Clearly, immigration is a very significant event in one’s life. Each person is the summation of his/her experiences. Looking back at my experience, after I moved to Canada, the importance of finding one’s personally preferred food, stands out. I migrated to Canada in 2012, nervous about how I would launch my career and integrate to an unfamiliar terrain. I did not know I would need to look for food that I love as part of my new experience in Canada. It did not cross my mind that the term” Ethno-Cultural” food even existed. Since the fall 2012 our family has been living in Guelph. We have spent a significant amount of time looking for Jordanian food as we settle down.


Cultural food and Ethnic Grocery stores 

 Like many other immigrants, I’m from a culture that values our own foods because of the uniqueness of the food. But it was a challenge finding my own food in Canada. The face of immigration to Canada has changed to the point where now a significant part of it is Asian, especially including South Asian, Filipino, Chinese, Korean, West Asian in addition to Arabic (Condon, 2013). Remarkably, these visible minorities are changing grocery sales in Canada to a great extent, as these ethnic shoppers bring with them the traditions and cultures of their homelands. That’s why instead of shopping at mainstream Canadian grocery stores, they try to find out local stores operated by their own ethnic groups.

These stores sell their familiar brands and scarce items not carried by most Canadian stores. In these ethnic stores I was able to find items such as Freekeh, which is roasted green wheat. In Arabic Freekeh means “what is rubbed”, referring to the rubbing technique necessary to process it. Freekeh is low in fat and high in protein and fiber. Bulgur, another favourite,  is a cracked wheat which is a rich source of nutrients and vitamins. It is low in fat, and high in fiber. Olive oil, my essential ingredient, is a fat obtained from the Olive (the fruit of Olea Europaea; family Oleaceae), a traditional tree crop of the Mediterranean Basin. It is recognized as one of the healthiest edible oils since it contains very little saturated fat. And Semolina, made from durum wheat, keeps you full for a longer period of time and prevents you from overeating. It is used in making pasta, and couscous. Finally, Spice Cardamom is regarded as the Queen of spices and is found in the form of a small pod with black seeds inside. The black seeds are added to deserts and tea.


Middle Eastern Key Ingredients 

 The culinary art of Syria, Lebanon, Jordan and Palestine took shape centuries ago as different cultures flowed through the Middle East, and left traces of their foods. Historically, wheat based cuisines such as Freekeh and Bulgur are our staple foods. Even though Freekeh and Bulgur are prepared differently they are still produced in an ancient way in our small villages. Bulgur production starts once farmers boil the wheat in huge pots (sometimes for days) until they are thoroughly cooked. Then they remove the cooked wheat and spread it out on their flat rooftops to dry in the sun. Afterwards, the hardened kernels are cracked into coarse pieces and sieved into different sizes. Freekeh production starts early in the spring, when the leaves of wheat turn yellow and the seeds are still soft and milky. The wheat stalks are harvested, dried in the sun, and carefully set on fire to burn the straw and chaff. The seeds do not burn due to their high moisture content. Once cooled, the wheat undergoes a rubbing process that cracks the seed and separates the chaff.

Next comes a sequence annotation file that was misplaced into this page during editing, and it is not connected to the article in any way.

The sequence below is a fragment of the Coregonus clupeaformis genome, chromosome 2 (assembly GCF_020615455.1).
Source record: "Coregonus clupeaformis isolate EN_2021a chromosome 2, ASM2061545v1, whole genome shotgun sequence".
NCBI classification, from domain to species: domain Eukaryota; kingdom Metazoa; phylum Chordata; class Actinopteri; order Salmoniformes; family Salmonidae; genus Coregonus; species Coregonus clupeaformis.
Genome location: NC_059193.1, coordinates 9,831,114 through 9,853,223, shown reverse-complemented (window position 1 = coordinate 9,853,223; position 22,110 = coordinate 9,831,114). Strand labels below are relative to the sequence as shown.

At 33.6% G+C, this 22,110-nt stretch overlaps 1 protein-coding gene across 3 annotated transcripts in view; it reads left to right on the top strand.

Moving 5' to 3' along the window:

Jordanian and Somali food 

 Building on my personal experiences, and being a researcher for ECV Ontario has helped me find answers to questions which were revolving in my mind. Moreover, interviewing Somali women in Toronto and learning about their food preferences helped me and I now appreciate the value of cultural food in enhancing settlement and integration of refugees and immigrants in the Canadian context. In addition, I learned that we have so much in common. Even though some of my food seems to be similar to Somali food my first impression was that Somalis eat my own food. Similarities, include using certain spices in cooking such as Cardamom, cloves and sage, having liver for breakfast, and using Semolina as an ingredient in preparing certain types of food such as Hareesa sweet is also similar to what Jordanians like to eat.

We also share similar preparation and consumption of Sambusa which is a triangular snack stuffed with meat, and usually eaten during the (Iftar) month of Ramadan. Moreover, the desire to consume halal meat is shared between us, and we also transfer this knowledge to our kids. Furthermore, I was lucky enough to join the Somali community in Toronto for the Eid Al-Adha celebration, where I discovered that we have the same way of celebrating and eating kidney meat on that day. Based on my personal and learning experiences using the Canadian context, I am truly convinced that our cultural food makes a huge impact in enhancing immigrants’ and refugees’ settlement in their new countries. Therefore, I advise anyone who is planning to migrate or who has recently immigrated to explore the possibilities of keeping their own cuisines and learning from other cultures.


References: 

Condon, G. (2013, April, 1). “Yes, you should pay attention to ethnic grocers”. Retrieved from http://www.canadiangrocer.com/top-stories/yes-you-should-pay-attention-to-ethnic-grocers-8663